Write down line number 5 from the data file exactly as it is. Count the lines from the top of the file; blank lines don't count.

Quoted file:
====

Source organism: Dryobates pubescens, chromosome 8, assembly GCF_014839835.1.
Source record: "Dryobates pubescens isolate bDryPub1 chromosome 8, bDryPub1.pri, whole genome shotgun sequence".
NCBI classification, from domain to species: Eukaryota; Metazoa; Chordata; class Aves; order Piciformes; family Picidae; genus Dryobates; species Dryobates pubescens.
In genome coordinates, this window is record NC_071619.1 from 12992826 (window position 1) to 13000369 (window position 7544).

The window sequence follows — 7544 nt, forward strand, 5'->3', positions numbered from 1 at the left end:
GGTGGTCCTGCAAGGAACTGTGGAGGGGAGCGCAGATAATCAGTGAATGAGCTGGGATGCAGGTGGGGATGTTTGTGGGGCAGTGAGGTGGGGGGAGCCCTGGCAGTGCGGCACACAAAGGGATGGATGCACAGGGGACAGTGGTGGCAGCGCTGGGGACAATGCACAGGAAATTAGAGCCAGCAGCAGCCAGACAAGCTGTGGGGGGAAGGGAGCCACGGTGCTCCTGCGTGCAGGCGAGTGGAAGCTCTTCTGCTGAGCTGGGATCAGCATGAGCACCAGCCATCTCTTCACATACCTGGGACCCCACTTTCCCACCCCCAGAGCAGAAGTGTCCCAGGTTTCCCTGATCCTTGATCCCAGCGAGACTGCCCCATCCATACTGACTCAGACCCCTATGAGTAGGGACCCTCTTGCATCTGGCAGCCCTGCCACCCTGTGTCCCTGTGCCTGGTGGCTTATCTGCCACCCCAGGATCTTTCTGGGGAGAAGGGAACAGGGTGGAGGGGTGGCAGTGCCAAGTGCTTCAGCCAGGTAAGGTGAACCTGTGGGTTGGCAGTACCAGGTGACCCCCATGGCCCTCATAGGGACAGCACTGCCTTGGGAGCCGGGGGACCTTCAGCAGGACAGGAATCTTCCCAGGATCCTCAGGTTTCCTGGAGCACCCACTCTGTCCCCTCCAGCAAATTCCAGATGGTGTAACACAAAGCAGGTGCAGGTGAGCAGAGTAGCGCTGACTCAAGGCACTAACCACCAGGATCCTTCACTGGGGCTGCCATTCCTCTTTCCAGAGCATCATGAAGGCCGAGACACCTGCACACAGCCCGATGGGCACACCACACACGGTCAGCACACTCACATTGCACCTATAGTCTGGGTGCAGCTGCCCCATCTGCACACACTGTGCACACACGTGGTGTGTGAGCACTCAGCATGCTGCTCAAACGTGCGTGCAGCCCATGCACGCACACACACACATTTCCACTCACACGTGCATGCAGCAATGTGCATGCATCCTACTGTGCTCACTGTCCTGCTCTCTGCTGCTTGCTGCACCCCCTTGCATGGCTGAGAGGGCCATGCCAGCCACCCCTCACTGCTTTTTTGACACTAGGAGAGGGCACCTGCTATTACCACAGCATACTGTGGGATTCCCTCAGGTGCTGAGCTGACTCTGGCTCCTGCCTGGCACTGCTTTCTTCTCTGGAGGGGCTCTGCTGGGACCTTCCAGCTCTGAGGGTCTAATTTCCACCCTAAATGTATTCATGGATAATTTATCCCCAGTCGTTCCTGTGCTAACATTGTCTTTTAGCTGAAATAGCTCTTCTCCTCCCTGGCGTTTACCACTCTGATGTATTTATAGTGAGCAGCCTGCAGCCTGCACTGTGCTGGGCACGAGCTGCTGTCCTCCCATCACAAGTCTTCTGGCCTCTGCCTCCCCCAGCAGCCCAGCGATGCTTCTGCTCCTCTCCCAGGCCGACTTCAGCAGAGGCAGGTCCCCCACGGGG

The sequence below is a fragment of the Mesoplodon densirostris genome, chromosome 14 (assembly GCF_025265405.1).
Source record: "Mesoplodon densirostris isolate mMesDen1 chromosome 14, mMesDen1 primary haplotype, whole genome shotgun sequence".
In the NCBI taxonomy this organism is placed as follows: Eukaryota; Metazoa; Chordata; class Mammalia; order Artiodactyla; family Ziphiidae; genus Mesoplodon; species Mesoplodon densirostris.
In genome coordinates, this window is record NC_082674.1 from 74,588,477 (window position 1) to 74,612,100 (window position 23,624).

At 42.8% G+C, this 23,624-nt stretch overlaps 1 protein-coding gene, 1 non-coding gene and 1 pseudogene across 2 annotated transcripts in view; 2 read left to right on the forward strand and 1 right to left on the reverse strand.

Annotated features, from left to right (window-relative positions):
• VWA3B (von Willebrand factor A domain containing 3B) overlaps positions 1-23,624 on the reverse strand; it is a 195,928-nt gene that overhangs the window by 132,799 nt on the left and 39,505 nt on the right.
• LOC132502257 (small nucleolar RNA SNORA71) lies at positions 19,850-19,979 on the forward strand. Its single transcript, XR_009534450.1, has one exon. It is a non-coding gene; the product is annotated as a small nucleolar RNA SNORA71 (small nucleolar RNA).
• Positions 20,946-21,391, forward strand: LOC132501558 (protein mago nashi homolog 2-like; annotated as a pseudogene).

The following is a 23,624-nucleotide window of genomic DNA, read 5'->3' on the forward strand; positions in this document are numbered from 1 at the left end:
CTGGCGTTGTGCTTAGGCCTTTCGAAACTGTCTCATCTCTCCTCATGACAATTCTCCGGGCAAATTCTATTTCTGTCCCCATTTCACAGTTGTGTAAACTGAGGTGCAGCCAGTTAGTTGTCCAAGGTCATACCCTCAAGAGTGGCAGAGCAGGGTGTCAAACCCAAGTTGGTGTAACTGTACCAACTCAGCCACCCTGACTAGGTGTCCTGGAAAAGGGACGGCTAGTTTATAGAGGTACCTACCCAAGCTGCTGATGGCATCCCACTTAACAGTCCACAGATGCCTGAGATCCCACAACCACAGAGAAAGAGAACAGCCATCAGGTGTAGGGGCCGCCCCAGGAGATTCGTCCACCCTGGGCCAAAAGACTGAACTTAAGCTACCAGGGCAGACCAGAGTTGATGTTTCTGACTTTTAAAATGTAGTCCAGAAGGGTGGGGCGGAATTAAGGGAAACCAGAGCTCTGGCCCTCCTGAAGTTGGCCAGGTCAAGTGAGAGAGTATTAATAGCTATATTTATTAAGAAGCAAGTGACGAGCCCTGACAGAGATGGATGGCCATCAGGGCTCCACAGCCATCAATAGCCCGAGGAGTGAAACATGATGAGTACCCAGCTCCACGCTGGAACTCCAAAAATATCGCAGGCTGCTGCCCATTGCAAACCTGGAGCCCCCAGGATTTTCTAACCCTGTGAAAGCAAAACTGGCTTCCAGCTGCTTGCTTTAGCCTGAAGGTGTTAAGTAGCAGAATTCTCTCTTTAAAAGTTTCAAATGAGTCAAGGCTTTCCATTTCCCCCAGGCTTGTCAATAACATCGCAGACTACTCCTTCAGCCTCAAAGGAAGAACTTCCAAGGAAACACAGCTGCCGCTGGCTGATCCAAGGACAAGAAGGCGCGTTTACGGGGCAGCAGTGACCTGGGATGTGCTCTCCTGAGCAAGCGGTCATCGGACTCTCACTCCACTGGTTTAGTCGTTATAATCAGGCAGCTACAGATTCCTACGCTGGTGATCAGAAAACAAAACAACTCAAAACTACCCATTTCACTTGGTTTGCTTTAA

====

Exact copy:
The window sequence follows — 7544 nt, forward strand, 5'->3', positions numbered from 1 at the left end: